It’s the end of a interesting and enjoyable ESWC’11 conference in Heraklion, Crete. Compared to other conferences, there were many keynote speeches (and not all of them that much on the Semantic Web, but interesting nevertheless), and, as usual, there were parallel sessions with (unfortunately) many co-scheduled presentations I would have liked to attend. Here follows a few notes on them (which I might update once travelled back to SA, as this is written rather hastily before departure).
Jim Hendler’s talk was entitled “Why the Semantic Web will never work”—with the quotation marks. There have been quite a few people uttering that sentence, but, in Hendler’s review of the past 10 years, we actually have achieved more in some areas than initially anticipated and more than pessimists thought was feasible. For instance, “the semantic web will never scale”: it does, according to Hendler, as demonstrated, e.g., by participants in the billion triple challenge and the growing LOD data cloud. Or the “folksonomies will win” (as opposed to, at least, structured vocabularies): wrong again, mainly because it does not achieve its goal without “social context” and it lacks the crucial aspect of links between entities. However, these achievements are principally in the bottom part of the Semantic Web layer cake and Hendler claims that the “ontology story is still confused”, although OWL is to a large degree “succeeding as a KR standard”. Key challenges for Hendler include: relating linked data to ontologies, the equivalent of a database calculus for linked data, and the need for providing a means for evaluating reasoning with incomplete and possibly inconsistent data. UPDATE (13-6): Hendler’s slides are on slideshare.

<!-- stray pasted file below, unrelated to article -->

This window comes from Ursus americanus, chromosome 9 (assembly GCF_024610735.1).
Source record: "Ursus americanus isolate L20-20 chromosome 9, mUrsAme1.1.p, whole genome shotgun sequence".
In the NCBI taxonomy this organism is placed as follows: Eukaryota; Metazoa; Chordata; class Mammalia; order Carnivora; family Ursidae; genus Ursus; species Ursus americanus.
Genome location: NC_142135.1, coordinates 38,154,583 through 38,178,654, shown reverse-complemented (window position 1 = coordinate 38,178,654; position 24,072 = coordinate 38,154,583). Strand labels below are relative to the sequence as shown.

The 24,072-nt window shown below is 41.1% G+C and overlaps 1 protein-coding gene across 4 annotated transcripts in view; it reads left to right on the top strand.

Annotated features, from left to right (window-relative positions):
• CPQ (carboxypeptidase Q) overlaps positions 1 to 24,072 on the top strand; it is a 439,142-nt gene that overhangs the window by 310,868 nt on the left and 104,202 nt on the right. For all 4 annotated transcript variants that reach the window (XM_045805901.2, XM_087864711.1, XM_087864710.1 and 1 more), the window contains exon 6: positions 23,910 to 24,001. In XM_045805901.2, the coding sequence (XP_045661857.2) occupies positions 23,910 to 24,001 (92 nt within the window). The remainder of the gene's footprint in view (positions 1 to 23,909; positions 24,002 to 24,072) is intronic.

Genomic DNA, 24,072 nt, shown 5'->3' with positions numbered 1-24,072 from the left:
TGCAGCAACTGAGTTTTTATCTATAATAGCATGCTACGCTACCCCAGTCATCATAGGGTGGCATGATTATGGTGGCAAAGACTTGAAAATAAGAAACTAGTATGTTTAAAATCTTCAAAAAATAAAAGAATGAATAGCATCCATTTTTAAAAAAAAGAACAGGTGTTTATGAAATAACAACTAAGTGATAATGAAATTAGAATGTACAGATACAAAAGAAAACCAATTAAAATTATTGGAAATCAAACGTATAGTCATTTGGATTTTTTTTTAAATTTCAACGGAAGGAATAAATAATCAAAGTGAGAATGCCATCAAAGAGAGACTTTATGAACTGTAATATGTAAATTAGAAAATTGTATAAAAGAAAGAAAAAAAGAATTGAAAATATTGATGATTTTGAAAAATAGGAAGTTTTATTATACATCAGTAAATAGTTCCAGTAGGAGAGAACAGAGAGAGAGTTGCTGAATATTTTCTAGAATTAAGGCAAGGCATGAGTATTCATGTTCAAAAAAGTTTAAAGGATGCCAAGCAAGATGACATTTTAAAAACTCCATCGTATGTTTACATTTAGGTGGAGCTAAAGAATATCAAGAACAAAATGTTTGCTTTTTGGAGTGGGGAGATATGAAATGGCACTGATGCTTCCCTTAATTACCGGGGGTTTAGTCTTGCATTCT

Lars Backstrom, data scientist at Facebook, gave a keynote about analyzing FB data and working toward ranking and filtering news feeds by turning it into a classification problem using a set of properties (localization, relation to actor, and others). Interestingly, Backstrom emphasized that FB is moving toward more structured data, which makes it easier to manage and analyse with the algorithms they are developing. If that is a good thing or not is a separate discussion, especially regarding privacy issues, which was the talk of Abe Hsuan about (clearly, this does not hold only for FB but the web in general). According to Hsuan, “Privacy cannot exist on a lawless Semantic Web”. It was good for several after-talk discussions among the attendees, and the last word on how to deal with all this has not been said and done yet. In this context, someone may want to have a look at episode 3 of The virtual revolution documentary about non-free services on the Web, the TED-talk on The filter bubble, or the less recent Database nation book.